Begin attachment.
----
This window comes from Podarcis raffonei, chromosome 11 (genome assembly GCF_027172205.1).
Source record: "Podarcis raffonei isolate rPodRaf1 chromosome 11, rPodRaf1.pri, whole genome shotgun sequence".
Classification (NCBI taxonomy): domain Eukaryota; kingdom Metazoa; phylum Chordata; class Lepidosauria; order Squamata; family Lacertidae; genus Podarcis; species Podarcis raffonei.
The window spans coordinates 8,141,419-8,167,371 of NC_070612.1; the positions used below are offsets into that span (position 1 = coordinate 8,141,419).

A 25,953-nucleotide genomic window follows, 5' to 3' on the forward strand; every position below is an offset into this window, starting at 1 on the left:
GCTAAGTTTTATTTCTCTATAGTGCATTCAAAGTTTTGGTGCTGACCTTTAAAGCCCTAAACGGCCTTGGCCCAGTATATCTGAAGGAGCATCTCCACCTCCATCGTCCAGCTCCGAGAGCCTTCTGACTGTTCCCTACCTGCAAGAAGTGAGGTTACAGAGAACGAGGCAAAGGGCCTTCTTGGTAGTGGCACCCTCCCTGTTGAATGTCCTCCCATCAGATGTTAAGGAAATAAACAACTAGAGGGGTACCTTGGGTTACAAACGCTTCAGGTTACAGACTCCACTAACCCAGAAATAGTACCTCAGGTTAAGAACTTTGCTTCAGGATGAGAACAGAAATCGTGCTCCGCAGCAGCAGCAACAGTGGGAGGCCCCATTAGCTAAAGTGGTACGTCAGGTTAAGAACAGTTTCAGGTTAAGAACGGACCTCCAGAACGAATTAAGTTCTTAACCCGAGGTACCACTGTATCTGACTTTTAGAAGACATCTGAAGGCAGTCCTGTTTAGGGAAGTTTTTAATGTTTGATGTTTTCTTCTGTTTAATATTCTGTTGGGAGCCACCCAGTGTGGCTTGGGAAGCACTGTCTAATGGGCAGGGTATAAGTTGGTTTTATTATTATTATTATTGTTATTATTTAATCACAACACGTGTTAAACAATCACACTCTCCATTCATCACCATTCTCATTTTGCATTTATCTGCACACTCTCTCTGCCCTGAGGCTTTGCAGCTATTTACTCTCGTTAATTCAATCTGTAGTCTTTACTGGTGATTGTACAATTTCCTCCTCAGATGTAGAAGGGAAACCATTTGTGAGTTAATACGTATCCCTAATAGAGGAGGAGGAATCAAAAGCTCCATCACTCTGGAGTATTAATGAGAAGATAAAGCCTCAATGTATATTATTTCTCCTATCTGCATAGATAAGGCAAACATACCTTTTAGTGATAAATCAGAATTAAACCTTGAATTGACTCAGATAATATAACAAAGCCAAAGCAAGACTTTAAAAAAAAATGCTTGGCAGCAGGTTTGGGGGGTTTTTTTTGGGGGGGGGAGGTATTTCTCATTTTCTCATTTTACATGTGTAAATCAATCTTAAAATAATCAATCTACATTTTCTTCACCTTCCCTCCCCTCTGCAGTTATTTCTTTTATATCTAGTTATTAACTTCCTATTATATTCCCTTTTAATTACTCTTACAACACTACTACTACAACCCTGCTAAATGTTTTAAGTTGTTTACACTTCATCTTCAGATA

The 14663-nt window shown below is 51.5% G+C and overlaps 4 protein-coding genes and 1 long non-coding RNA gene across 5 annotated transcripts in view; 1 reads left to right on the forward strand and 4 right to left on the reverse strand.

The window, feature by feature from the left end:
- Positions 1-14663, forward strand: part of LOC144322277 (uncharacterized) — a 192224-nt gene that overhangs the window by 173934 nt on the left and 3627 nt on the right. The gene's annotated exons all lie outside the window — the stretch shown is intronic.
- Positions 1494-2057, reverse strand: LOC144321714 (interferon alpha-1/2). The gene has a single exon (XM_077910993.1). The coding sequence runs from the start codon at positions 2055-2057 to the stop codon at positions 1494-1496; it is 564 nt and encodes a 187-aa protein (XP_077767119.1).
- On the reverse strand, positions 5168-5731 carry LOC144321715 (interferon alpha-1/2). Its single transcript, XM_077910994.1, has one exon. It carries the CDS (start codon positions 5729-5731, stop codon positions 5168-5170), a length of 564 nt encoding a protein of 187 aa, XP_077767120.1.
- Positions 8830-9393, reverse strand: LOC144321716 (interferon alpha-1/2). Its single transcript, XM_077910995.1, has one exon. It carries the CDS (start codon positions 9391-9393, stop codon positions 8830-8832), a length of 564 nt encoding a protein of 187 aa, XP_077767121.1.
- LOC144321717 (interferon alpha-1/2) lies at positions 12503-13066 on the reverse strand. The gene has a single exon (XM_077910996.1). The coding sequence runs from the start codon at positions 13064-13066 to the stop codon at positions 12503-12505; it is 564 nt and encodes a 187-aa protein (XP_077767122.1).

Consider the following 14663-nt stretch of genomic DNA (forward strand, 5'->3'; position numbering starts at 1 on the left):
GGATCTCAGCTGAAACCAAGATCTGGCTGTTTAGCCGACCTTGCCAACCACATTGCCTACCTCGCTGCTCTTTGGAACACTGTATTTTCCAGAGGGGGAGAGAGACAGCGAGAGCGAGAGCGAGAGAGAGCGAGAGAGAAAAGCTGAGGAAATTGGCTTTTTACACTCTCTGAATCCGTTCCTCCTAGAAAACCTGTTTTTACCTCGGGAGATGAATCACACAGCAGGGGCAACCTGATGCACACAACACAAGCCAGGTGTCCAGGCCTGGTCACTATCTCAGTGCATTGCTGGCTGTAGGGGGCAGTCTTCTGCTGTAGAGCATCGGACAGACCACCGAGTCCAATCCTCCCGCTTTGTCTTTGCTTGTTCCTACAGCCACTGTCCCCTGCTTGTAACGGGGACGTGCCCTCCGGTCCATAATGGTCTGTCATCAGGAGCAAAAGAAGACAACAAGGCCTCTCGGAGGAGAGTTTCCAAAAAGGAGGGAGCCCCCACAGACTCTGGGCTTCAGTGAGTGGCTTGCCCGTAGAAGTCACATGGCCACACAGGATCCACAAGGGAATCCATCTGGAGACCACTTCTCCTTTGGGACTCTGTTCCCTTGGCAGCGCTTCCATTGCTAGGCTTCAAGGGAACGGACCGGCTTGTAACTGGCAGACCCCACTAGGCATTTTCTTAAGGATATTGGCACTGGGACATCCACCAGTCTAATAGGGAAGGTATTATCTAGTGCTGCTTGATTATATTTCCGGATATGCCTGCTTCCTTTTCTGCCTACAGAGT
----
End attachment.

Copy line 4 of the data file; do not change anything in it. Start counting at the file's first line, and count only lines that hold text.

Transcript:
The window spans coordinates 8,141,419-8,167,371 of NC_070612.1; the positions used below are offsets into that span (position 1 = coordinate 8,141,419).